The announcement that Egyptian President Hosni Mubarak has resigned offered new hope for a rebound in waning investor confidence in the country, with the cost of insuring Egypt's sovereign debt retreating sharply. But analysts and economists cautioned that other question remained, such as the pace of reform and what role the military would play.
Friday's announcement by Vice President Omar Suleiman came a day after Mubarak appeared on state television refusing to resign and saying that instead he was transferring powers to his deputy. Those remarks had stunned and outraged the masses who had been demanding his ouster for almost three weeks. Mubarak's exit Friday signaled an apparent end to the impasse that many had feared would descend into violence and cripple the country politically and economically.
"It's a move definitely toward the right direction," said John Sfakianakis, chief economist with the Riyadh, Saudi Arabia-based Banque Saudi Fransi. "But what we still don't know is exactly the direction that we're taking or the steps to get there."
In an indication of the easing of investor angst, the country's five-year credit default swaps dropped 24 basis points to 313 basis points, according to CMA data. Meanwhile, the Market Vectors Egypt Index ETF — which allows investors to invest in Egyptian stocks — gained almost 6.7 percent to almost $19.
But questions remained about the next steps after the resignation, including the pace of reform, the role of the military — which has so far been seen largely siding with Egyptians — and whether protesters would continue to press for the dismantling of Mubarak's regime, including the Cabinet and other entrenched leaders.
Wael Ziada, head of Egypt research at the Cairo-based Mideast investment bank EFG-Hermes, said the news should help "restore confidence because it means the country is approaching a more-or-less stable state."
But, he said, "We need to know how the military will be ruling the next period."
Even so, the announcement was a rare bit of good news for millions in a nation that had seen the economy grind to a standstill in the first week of the demonstrations.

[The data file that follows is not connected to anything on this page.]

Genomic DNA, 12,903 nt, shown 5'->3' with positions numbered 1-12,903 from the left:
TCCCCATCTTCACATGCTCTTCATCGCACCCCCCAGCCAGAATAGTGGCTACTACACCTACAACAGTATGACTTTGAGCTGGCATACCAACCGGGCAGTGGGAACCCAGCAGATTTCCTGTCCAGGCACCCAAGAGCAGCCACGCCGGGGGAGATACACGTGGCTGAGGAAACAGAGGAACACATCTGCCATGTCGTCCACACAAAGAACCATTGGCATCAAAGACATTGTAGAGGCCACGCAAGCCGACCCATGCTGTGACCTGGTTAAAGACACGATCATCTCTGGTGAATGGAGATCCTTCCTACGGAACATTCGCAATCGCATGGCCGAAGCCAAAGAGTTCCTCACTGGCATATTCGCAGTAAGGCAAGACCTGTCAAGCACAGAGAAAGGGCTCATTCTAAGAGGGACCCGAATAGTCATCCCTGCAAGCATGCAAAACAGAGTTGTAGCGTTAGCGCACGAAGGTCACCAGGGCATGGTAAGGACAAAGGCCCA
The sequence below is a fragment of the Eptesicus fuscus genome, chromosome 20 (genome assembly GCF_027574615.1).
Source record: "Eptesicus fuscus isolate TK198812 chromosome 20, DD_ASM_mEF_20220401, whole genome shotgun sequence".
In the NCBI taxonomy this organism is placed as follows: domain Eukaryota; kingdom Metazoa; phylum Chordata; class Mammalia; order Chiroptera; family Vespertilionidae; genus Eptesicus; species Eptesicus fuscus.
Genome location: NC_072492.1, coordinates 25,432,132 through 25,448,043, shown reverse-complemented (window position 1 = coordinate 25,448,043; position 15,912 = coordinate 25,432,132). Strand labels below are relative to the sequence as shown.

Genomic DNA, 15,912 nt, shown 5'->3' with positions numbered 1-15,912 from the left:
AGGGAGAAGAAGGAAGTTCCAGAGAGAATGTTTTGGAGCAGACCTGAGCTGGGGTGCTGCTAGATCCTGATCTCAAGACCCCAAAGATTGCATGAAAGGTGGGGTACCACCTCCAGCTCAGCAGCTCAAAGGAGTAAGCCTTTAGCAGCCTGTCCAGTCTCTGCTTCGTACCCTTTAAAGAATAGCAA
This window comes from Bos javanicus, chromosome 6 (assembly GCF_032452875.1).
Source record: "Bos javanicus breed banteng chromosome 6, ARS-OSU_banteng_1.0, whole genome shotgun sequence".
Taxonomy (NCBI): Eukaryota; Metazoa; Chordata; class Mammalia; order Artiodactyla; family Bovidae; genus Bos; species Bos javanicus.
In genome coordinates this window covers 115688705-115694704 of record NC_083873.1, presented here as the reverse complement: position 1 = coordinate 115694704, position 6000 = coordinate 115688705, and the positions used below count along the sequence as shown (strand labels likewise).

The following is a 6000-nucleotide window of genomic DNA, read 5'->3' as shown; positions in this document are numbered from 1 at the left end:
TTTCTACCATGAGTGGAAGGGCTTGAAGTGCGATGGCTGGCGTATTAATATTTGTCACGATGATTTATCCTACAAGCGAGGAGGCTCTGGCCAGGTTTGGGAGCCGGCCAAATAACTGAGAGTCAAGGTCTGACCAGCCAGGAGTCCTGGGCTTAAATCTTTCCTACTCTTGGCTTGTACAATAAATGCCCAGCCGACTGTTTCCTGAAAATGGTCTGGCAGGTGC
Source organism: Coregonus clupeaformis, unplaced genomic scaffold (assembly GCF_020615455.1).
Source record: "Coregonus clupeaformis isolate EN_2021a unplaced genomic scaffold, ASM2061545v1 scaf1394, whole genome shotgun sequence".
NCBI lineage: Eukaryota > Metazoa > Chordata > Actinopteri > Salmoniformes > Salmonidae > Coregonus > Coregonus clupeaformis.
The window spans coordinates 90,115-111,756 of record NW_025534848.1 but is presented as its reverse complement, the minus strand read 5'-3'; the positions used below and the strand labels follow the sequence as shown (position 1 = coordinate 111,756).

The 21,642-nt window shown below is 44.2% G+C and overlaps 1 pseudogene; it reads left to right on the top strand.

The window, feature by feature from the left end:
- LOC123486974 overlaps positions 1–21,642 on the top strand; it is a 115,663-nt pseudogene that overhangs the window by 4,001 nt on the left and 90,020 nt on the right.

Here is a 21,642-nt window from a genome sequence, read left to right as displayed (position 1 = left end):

As banks closed, businesses were shuttered and lawlessness broke out, tensions built over the past 18 days in an outpouring of protester vitriol directed against a man who had ruled Egypt for nearly 30 years.
Even before Suleiman's announcement, it was unclear whether the Egyptian Exchange would reopen as scheduled on Sunday after a two-week closure. The market's benchmark EGX30 index had dropped almost 17 percent in two consecutive trading sessions before it closed on Jan. 28.
Also in question was whether the Egyptian pound might endure another pummeling or whether foreign capital outflows would continue and at what pace.
Initial indication offered an upbeat assessment.
The Dow Jones Industrial Average reversed an earlier slide and was up 12 points while European markets also drifted higher. Oil prices also dropped, with the U.S. benchmark crude futures contract for March delivery dropping $1.21 to $85.52 in midday trading on the New York Mercantile Exchange. In London, Brent crude fell 31 cents at $101.13 on the ICE Futures Exchange.
The wide spread between the two benchmarks had been at least partially cemented by concerns that unrest in Egypt could affect Suez Canal traffic and spill over to other countries in the oil rich Middle East.
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